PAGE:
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Selling on Craigslist with a Toddler

Selling on Craigslist with a Toddler

I am too trusting. It’s one of the first things I hate and simultaneously love about myself. My trusting nature means I’ll make friends with anyone, and I’ll give anyone the benefit of the doubt. My trusting nature means I assume everyone treats me how I treat them. It also means that I get hurt quite frequently. I take the good with the bad.

Today, I am struggling, because yesterday, that turned on its’ head. Like I often do, I decided, yesterday, to sell my new Apple Watch on Craig’s List. The reasons why aren’t important, but what is important is to know this is something I do pretty consistently. From keyboards ($50!) to cars ($4000!), I’ve had a good experience, and haven’t had any issues. I suppose all good things must come to an end.

I didn’t get many bites when I first posted it which is expected. I had priced higher, and would drop the price throughout the weekend. About 2:30p, I did get a text asking if it was still available.

“Yes,” I responded. “Where are you?”

“Troutdale,” my Craig’s List buddy responded. “Are you ok to meet around Gateway? It’s about halfway.”

That should’ve been my first sign. Gateway isn’t a bad part of town, but it’s certainly not the place where I should be selling high-priced electronics. The second came not long after when I noticed his green texts, indicating his Android device.

“I’m buying it for my girlfriend … she’s an Apple fan.”

“You ok to meet in the parking lot at the Fred Meyer?”

“Yep. Parking lot is fine. I don’t like walking around with all that cash.”

I bundled my almost two-year-old into the car, and met my husband at a grocery store for him to do the transaction. I ignored the slight twinge of anxiety at the back of my brain.

Should I ask for his name? I wonder what his name is.

Should you really bring your son to something like this? I’ve done it before, so it shouldn’t matter. Jake’s there. We’re in a crowded parking lot. It’s fine.

Interesting that after all this selling, this is the first time I’ve met someone halfway as opposed to having them come to me.

After a few minutes, Mr. Craig’s List pulled up. He was looking around the parking lot quite a bit. Something I attributed to him looking for me. He got out of the car, and I saw his girlfriend in the front seat. I waved, as she very pointedly turned away from me, not showing her face.

He counted out the bills to my husband, they exchanged the goods, and within seconds, he and Mrs. Craig’s List were peeling out of the parking lot. Jake handed me the money, and I instantly recognized the stacks of bills as counterfeit. I burst into tears.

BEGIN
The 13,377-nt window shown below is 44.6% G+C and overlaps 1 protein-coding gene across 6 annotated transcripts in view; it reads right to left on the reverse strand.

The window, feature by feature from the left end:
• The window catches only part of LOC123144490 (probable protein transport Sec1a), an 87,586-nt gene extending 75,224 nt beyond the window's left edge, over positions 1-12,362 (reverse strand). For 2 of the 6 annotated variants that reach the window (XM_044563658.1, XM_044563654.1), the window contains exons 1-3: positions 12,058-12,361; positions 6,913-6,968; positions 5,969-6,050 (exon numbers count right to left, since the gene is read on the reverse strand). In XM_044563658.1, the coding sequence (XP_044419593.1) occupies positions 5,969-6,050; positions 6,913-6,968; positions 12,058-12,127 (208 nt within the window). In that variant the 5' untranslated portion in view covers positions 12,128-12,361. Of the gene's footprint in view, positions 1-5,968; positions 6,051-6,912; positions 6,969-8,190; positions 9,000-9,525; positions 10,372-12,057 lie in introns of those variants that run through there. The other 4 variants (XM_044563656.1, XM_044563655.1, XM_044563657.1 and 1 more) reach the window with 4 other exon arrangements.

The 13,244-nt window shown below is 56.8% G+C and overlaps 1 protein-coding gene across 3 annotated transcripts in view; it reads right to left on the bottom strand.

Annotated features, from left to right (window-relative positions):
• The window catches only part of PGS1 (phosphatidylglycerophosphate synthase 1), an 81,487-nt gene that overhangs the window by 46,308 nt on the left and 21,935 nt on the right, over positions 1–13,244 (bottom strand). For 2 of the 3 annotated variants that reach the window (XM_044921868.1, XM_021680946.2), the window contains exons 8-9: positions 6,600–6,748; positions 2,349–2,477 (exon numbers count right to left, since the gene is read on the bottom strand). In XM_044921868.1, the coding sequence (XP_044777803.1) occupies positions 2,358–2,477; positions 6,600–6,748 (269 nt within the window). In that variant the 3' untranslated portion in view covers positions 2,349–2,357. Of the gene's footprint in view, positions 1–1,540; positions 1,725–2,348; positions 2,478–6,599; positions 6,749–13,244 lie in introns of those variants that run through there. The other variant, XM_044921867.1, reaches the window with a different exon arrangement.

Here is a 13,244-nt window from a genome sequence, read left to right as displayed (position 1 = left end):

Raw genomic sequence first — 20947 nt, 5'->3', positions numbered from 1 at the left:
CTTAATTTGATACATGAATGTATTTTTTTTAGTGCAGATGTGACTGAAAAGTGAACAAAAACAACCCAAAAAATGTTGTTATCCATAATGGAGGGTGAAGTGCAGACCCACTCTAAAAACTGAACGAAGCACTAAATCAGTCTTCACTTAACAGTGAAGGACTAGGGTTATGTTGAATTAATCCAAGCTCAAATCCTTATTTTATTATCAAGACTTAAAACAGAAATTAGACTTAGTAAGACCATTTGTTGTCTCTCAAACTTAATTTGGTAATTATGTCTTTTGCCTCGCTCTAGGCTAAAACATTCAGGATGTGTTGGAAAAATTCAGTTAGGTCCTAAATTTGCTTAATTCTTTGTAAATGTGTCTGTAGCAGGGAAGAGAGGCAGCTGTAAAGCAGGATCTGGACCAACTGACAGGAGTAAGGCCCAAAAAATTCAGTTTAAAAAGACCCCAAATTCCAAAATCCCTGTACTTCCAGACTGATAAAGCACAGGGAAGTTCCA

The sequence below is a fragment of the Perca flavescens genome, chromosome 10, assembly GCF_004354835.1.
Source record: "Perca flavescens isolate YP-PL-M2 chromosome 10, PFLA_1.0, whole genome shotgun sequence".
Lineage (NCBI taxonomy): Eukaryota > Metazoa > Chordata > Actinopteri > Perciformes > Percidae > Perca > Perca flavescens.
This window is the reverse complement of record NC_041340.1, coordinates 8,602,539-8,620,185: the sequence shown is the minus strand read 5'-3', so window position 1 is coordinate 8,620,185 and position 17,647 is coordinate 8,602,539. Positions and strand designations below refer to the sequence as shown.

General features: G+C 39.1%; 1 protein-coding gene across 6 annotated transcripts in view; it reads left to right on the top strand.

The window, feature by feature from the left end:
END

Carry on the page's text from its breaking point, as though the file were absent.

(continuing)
To be honest, the mom guilt is what got me. Jake is … aloof at times, and while I was certainly frustrated, I wasn’t at him. I was actually glad it was Jake who exchanged, because I would’ve likely noticed and I’m not sure what would’ve happened if Mr. Craig’s List had been called on it (although I’ve played the potential scenarios in my head).

And it’s those scenarios that had me in tears on and off all yesterday afternoon. Those scenarios that had me moving like a robot last night, stiffly and with my guard up. And it’s those scenarios that kept me from sleeping last night.

Endangering myself by trusting that someone is going to do the right one thing is one thing. But my son was in the backseat, mere feet away from this man who, at a minimum, is ok committing a felony in broad daylight. What would have happened if Jake had called him on the bills? Would Thomas have seen his dada get hit? Stabbed? Worse? Would anything have happened to Thomas and I in the car?

And that’s what I can’t let go of right now. Jake is encouraging me to get a new Apple Watch (the one I sold had cellular; I don’t need cellular). But I can’t. My selfishness and my “keeping up with the Joneses” put my son in danger. My sister has repeatedly told me I was probably safer than I thought. But what if I wasn’t? And what if that stupidity cost me what I hold most dear: my family?

With all of the increased anxiety and depression postpartum, I haven’t ever really worried about the controllable. Instead, I worry about earthquakes liquefying the ground underneath his daycare. I worry about him being scared because someone comes into his school and shoots. I worry about a car plowing through his class as they all hold hands and walk along the sidewalk. (Welcome to my brain and why I am so thankful for Zoloft!)

Until yesterday, me putting him in danger like that wasn’t on my radar. Sleepless nights and the black thoughts that come there, sure. But out in the public? Where everyone can see me and I’m out in the daylight and out of my head and the support is there? I never imagined.

This one will take me a while to process. I am thankful we are all ok. But it’s going to be a hard one.

So … what did I learn from this experience that might help you? What did I learn that even I, a “savvy” Craig’s List-er didn’t think of?

  1. Meet in public. Obviously. But meet inside a store or at a police station, not with the getaway vehicle right there.

  2. Get the name of the person you are meeting. And, if you are in that parking lot, the make and model of the vehicle, along with the plate.

  3. Most importantly, if something doesn’t feel right, trust it. Both Jake and I, after the incident, have talked about how we felt off from the beginning. We should’ve trusted our guts and walked.

What situations have you inadvertently put your child in that you realize, after the fact, was a huge mistake? How did you work through the guilt associated?

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